About our Blessed dominican for today, Bl. John Dominici, OP. (via St. Patrick's in DC)
Blessed John Dominici de Banchini, OP B (AC)
Born in Florence, Italy, 1376 (or 1350?); died in Hungary 1419; cultus confirmed in 1832; beatified in 1837 by Pope Gregory XVI.
John is an example of the triumph of spirit over difficulty, and an indication that God can use any type of instrument He chooses, if He has a certain work to be done. John was almost rejected by the Dominicans because he had such a severe speech defect that the superior felt he would never be able to preach--a real impediment in the Order of Preachers.
The saint was born into a poor Florentine family. His early years were noted for piety. In fact, if anyone came looking for him, his mother would say, "Go and look in the church. He spends most of his time there." He had a special love for the Dominican church of Santa Maria Novella, and he haunted it from early morning to late at night. It was not a surprise to anyone when, at the age of 17, he decided to enter the Dominican order.
Here several difficulties presented themselves. John had no background of education, which was absolutely necessary in an order of scholars. To make matters worse, he had the speech defect. Some of the fathers felt that he should support his parents, although they protested that this should not stand in the way of their son's vocation. It was two years before John was allowed to begin his novitiate at Santa Maria Novella. The order soon discovered the treasure they had. John excelled in theology and Sacred Scripture, and so he was sent, with the other superior students, to finish his studies in Paris.
Now he was face to face with the difficulty that his superiors had seen from the beginning. An ordained priest, member of a preaching order, he must fulfill his vocation by preaching. His superiors attempted to forestall any embarrassment by assigning him work in the house. John felt that the intervention of heaven was required, so with the utmost simplicity he prayed to Saint Catherine of Siena, who had just died, to cure him. The impediment disappeared, and John joyfully began to preach. He became one of the most famous Dominican preachers.
In 1392, after years of successful missionary work in all the cities of Italy, John was appointed vicar-provincial of the Roman province. It was a task that, both intellectually and spiritually, called for a giant.
The plague had cut into the order with such devastating effect that regular life barely existed. The convent of Santa Maria Novella had lost 77 friars within a few months; other convents were in even worse condition. The mortality had been higher among the friars than anywhere else, because they had gone quite unselfishly to the aid of the stricken people. However, this misfortune had left the order perilously understaffed, and there were a good many members who believed quite sincerely that the conditions of the time called for a mitigated observance of the rule. Many of the houses were already operating in this fashion. It was to be the principal work of Blessed John Dominici to right this condition, and bring back the order to its first fervor.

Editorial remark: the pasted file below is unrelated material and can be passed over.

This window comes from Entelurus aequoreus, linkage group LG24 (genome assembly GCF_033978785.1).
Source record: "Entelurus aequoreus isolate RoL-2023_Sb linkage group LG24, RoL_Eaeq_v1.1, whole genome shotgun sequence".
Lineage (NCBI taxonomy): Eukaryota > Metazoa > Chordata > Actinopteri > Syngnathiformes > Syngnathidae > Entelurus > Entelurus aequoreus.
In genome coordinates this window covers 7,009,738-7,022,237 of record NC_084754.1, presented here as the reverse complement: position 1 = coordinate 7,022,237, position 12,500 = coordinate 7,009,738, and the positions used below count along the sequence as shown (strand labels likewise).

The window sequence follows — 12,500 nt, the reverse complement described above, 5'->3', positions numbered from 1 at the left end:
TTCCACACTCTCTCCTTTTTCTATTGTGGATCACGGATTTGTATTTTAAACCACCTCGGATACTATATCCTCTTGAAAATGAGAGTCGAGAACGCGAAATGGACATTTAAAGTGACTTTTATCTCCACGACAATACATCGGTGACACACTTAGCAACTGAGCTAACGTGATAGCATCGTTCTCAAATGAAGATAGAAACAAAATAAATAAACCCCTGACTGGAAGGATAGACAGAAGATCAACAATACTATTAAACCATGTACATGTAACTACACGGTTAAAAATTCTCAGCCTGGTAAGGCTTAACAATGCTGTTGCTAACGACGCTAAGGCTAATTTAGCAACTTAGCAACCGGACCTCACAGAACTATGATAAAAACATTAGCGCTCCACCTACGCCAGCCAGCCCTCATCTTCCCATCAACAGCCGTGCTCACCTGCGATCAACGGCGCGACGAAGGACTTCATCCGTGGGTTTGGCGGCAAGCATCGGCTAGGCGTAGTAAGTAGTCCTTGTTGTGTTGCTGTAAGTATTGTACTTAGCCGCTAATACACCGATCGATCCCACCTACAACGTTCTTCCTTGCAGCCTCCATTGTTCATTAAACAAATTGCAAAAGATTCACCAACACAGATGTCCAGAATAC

He began his work with a foundation at Fiesole. Before he had even erected the new convent, four young men received the habit, one of whom was Antoninus--future saintly archbishop of Florence. Two years later, two of the most gifted young artists in Italy, whom history would know as Fra Angelico and his brother, Fra Benedetto, received the habit. With these and other earnest young men, John Dominici set about the difficult work of building anew an order that had suffered a diminution of its original fervor. Soon the house at Fiesole,and others modeled upon it, could be described, as the first houses of the order were, the "homes of angels."
Difficult days were in preparation for John Dominici. He was appointed cardinal in 1407, named archbishop of Ragusa, and chosen as confessor to the pope. Due to schism, there were two claimants to the papacy. The situation grew even worse when, after another election, no less than three powerful men claimed to have been lawfully elected pope.
Largely through the diplomacy and wise counsel of John Cardinal Dominici, the rival claimants to the papal throne agreed to withdraw their claims, and the groundwork was laid for the election of a new and acceptable candidate. At this time, John Dominici publicly renounced his cardinalate, thus indicating to the enemies who accused him of political ambition that he cared nothing for honors in this world.
John was preaching in Hungary against the heresies of John Hus at the behest of the pope when he died. He was buried in the Church of Saint Paul the Hermit in Buda. Many miracles were worked at his tomb before it was destroyed by the Turks (Benedictines, Dorcy).